371 consecutive patients who were treated in the Radiation Oncology Clinics of two separate institutions (Rush University Medical Center and the University of Wisconsin Comprehensive Cancer Center) were retrospectively reviewed. Patients with up to ten brain metastases were included. We excluded patients with more than ten metastases, as they constituted a very uncommon subgroup. Demographic data including age, gender, histology, and Recursive Partitioning Analysis (RPA) class , were collected. All patients were treated in each institution either with WBRT, stereotactic radiosurgery (SRS), or an SRS boost followed by WBRT. T1-weighted, postcontrast axial MR image sets obtained prior to cranial irradiation were retrieved and reviewed for each patient. Each image set was imported to the Pinnacle treatment planning system (Philips Radiation Oncology Systems, Fitchburg, WI) for contouring.
Axial images were used to contour the hippocampus as well as each metastasis. The anatomic boundaries of the hippocampus were identified according to a previous protocol [4, 6]. The hippocampus was identified by the gray matter within the following anatomic boundaries: the anterior boundary includes the entire hippocampal head bounded by the temporal horn. The hippocampus was delineated from the amygdala by either the uncal recess of the temporal horn, the thin line formed by the alveus, or a line formed from the most anterior portion of the temporal horn straight medially to the ambient cistern. The lateral boundary is served by the cerebrospinal fluid (CSF) in the temporal horn. Similarly, the medial boundary extends to the CSF in the uncal and ambient cisterns. Posteriorly, the hippocampal tail was outlined to the crus of the fornix.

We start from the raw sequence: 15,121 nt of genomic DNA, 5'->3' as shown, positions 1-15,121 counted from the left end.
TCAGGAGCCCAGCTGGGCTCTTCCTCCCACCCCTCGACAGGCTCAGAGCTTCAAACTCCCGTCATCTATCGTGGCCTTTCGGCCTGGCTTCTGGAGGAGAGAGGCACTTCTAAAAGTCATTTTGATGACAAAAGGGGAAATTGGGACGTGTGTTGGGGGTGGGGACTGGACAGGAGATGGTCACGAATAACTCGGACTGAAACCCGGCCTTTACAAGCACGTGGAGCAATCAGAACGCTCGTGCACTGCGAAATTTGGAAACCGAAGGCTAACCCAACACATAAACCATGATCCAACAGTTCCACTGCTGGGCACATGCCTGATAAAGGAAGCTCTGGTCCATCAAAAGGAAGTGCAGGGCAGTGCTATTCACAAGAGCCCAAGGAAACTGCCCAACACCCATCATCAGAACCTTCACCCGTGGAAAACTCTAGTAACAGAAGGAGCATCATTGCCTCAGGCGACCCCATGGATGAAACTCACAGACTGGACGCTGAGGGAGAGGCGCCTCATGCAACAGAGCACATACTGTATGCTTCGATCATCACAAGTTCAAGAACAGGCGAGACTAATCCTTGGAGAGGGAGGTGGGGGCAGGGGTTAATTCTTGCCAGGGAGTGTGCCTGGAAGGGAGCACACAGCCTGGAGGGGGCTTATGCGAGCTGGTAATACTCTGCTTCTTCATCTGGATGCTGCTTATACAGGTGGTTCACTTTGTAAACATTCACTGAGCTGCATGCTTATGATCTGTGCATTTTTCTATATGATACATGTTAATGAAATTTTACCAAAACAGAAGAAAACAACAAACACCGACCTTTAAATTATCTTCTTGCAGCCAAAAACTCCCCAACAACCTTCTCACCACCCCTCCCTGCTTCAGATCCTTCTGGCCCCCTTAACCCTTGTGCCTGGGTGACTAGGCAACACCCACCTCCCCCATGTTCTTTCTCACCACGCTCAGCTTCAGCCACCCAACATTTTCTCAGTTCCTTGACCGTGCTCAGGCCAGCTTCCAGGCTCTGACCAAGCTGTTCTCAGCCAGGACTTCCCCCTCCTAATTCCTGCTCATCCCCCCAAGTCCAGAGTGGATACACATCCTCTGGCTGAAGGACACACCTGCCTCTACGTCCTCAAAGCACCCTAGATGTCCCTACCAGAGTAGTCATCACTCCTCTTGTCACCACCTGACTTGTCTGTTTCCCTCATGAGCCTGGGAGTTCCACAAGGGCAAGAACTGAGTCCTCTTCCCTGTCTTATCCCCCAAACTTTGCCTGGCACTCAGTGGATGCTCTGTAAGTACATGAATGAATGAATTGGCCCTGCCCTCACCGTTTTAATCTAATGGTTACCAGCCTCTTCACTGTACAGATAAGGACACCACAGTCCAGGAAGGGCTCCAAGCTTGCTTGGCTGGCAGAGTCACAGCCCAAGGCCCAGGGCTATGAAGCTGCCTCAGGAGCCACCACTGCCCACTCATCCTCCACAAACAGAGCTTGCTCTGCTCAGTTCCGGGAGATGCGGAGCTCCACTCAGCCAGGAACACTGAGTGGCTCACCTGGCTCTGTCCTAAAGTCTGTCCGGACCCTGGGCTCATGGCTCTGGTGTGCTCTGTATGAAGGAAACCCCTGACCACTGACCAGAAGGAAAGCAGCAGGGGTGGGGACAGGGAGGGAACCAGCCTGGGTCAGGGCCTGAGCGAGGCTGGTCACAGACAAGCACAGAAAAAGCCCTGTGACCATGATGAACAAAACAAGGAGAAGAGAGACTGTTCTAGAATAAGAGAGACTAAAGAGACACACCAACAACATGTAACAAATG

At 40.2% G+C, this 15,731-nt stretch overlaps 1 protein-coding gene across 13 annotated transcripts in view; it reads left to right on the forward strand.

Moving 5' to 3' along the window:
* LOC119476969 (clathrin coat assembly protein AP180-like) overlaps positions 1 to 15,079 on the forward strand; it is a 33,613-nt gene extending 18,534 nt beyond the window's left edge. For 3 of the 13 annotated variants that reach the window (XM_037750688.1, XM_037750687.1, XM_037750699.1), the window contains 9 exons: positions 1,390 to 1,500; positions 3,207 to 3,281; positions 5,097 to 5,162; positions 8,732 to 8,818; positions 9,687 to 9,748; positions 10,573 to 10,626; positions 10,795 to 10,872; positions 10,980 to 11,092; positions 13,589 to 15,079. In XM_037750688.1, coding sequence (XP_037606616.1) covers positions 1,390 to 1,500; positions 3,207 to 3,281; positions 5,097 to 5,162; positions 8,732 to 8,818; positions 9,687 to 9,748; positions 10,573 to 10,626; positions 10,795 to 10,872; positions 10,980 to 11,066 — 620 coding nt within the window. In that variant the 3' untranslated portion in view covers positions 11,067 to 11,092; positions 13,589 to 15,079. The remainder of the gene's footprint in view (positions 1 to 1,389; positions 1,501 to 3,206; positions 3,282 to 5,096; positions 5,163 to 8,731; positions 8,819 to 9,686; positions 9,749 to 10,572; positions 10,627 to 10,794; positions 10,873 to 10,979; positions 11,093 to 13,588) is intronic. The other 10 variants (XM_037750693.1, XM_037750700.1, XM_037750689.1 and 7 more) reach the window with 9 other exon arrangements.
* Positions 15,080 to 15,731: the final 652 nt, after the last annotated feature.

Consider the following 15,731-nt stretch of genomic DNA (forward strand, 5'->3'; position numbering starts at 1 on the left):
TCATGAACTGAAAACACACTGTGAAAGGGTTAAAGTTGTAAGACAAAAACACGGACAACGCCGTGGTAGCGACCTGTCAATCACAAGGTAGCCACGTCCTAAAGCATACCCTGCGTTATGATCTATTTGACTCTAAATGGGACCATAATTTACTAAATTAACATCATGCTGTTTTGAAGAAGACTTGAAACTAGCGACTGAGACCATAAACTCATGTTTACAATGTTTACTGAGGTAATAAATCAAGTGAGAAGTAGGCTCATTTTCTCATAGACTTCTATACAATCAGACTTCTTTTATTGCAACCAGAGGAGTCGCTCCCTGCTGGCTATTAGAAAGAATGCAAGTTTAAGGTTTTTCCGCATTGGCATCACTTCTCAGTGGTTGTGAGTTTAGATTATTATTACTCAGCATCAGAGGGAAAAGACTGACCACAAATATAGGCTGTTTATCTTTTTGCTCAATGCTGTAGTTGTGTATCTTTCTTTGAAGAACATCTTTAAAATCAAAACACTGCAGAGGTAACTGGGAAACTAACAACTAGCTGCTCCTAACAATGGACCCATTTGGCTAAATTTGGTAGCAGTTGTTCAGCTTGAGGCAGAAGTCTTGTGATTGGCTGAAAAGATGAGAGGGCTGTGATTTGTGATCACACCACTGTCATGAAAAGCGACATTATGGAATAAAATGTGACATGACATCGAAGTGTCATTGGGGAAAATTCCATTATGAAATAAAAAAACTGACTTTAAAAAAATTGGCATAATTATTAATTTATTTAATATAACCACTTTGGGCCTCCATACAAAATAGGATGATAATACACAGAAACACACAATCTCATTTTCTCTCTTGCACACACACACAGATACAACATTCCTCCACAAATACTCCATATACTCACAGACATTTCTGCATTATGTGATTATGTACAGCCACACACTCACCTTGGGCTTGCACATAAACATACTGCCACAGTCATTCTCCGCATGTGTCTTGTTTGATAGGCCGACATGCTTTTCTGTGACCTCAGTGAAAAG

After the hippocampus was outlined, the resulting regions of interest were expanded to create three-dimensional envelopes surrounding the hippocampus at distances of 5, 10, and 15 mm. All enhancing metastases were contoured and the volume of each lesion, its location within the brain parenchyma, and distance from the hippocampus were recorded. The distance was recorded as <5 mm, 5 to <10 mm, 10 to <15 mm, and ≥15 mm from the hippocampus.
The number of metastases within 5mm from the hippocampus was correlated with the following clinical and radiographic variables: age, sex, primary histology, RPA class, aggregate number of intracranial metastases, and aggregate volume of intracranial metastases. A binary logistical regression model using a backward step-wise approach was developed, and a two-sided p value < 0.05 was used for statistical significance. For the 265 patients with data collected on extracranial metastatic sites, a separate but similar regression model was created using number of extracranial metastatic sites as an additional variable.